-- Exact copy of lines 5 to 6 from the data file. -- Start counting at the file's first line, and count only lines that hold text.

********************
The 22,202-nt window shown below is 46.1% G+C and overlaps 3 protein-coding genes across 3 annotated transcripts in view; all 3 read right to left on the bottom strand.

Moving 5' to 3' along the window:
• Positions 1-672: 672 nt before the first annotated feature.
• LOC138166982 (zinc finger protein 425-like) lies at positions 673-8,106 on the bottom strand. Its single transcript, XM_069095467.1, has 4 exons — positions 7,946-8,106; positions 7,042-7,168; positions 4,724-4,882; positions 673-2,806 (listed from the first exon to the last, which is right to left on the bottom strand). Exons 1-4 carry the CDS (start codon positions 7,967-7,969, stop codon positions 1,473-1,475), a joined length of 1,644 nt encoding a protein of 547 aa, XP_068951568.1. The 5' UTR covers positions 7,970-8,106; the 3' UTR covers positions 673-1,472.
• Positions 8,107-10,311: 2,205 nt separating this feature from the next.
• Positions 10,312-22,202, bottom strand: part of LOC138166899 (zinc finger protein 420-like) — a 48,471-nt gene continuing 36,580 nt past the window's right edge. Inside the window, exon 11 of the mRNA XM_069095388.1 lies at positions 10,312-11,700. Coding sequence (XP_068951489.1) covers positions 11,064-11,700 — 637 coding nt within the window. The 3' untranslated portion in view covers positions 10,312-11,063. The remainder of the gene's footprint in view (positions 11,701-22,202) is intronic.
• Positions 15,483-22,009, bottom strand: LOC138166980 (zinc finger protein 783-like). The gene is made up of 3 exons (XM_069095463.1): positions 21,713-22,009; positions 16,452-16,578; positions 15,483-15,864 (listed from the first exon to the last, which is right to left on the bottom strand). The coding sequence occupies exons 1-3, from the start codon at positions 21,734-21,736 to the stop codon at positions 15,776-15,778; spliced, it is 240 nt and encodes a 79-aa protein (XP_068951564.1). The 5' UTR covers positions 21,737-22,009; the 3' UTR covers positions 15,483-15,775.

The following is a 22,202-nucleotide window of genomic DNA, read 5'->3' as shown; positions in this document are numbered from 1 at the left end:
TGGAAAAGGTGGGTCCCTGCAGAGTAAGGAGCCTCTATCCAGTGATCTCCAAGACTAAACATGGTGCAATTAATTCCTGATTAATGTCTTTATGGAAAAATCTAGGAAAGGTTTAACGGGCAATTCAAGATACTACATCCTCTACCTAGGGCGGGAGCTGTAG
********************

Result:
• Positions 8,107-10,311: 2,205 nt separating this feature from the next.
• Positions 10,312-22,202, bottom strand: part of LOC138166899 (zinc finger protein 420-like) — a 48,471-nt gene continuing 36,580 nt past the window's right edge. Inside the window, exon 11 of the mRNA XM_069095388.1 lies at positions 10,312-11,700. Coding sequence (XP_068951489.1) covers positions 11,064-11,700 — 637 coding nt within the window. The 3' untranslated portion in view covers positions 10,312-11,063. The remainder of the gene's footprint in view (positions 11,701-22,202) is intronic.